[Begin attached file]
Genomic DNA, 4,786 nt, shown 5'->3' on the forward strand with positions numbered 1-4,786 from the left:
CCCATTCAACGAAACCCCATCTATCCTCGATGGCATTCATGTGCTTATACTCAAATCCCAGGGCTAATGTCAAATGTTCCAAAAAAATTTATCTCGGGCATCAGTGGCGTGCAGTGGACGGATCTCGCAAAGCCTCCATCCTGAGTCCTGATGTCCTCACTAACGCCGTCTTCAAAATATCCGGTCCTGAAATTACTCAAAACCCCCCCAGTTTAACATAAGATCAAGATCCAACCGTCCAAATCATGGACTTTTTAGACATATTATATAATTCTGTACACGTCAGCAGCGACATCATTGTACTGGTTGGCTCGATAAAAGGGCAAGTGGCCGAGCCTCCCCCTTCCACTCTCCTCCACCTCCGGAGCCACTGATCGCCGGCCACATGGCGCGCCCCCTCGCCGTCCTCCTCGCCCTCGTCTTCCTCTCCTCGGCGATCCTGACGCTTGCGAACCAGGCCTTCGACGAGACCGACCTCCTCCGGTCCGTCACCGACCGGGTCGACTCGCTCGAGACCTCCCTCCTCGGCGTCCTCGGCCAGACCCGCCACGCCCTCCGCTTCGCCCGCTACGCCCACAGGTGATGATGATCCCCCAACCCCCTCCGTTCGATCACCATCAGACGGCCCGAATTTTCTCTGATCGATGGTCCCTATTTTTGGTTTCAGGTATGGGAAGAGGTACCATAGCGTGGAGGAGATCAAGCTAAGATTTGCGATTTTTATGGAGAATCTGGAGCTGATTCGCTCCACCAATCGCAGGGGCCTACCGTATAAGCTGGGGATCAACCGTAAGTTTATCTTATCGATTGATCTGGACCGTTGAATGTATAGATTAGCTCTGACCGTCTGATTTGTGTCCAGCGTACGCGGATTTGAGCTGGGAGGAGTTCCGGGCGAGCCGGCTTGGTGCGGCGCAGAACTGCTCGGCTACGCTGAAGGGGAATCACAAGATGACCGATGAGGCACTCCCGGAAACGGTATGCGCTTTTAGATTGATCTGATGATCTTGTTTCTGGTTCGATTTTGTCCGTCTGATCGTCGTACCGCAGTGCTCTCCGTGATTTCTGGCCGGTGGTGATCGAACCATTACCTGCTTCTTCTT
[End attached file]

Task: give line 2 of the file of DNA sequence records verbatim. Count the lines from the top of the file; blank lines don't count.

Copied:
CCCATTCAACGAAACCCCATCTATCCTCGATGGCATTCATGTGCTTATACTCAAATCCCAGGGCTAATGTCAAATGTTCCAAAAAAATTTATCTCGGGCATCAGTGGCGTGCAGTGGACGGATCTCGCAAAGCCTCCATCCTGAGTCCTGATGTCCTCACTAACGCCGTCTTCAAAATATCCGGTCCTGAAATTACTCAAAACCCCCCCAGTTTAACATAAGATCAAGATCCAACCGTCCAAATCATGGACTTTTTAGACATATTATATAATTCTGTACACGTCAGCAGCGACATCATTGTACTGGTTGGCTCGATAAAAGGGCAAGTGGCCGAGCCTCCCCCTTCCACTCTCCTCCACCTCCGGAGCCACTGATCGCCGGCCACATGGCGCGCCCCCTCGCCGTCCTCCTCGCCCTCGTCTTCCTCTCCTCGGCGATCCTGACGCTTGCGAACCAGGCCTTCGACGAGACCGACCTCCTCCGGTCCGTCACCGACCGGGTCGACTCGCTCGAGACCTCCCTCCTCGGCGTCCTCGGCCAGACCCGCCACGCCCTCCGCTTCGCCCGCTACGCCCACAGGTGATGATGATCCCCCAACCCCCTCCGTTCGATCACCATCAGACGGCCCGAATTTTCTCTGATCGATGGTCCCTATTTTTGGTTTCAGGTATGGGAAGAGGTACCATAGCGTGGAGGAGATCAAGCTAAGATTTGCGATTTTTATGGAGAATCTGGAGCTGATTCGCTCCACCAATCGCAGGGGCCTACCGTATAAGCTGGGGATCAACCGTAAGTTTATCTTATCGATTGATCTGGACCGTTGAATGTATAGATTAGCTCTGACCGTCTGATTTGTGTCCAGCGTACGCGGATTTGAGCTGGGAGGAGTTCCGGGCGAGCCGGCTTGGTGCGGCGCAGAACTGCTCGGCTACGCTGAAGGGGAATCACAAGATGACCGATGAGGCACTCCCGGAAACGGTATGCGCTTTTAGATTGATCTGATGATCTTGTTTCTGGTTCGATTTTGTCCGTCTGATCGTCGTACCGCAGTGCTCTCCGTGATTTCTGGCCGGTGGTGATCGAACCATTACCTGCTTCTTCTT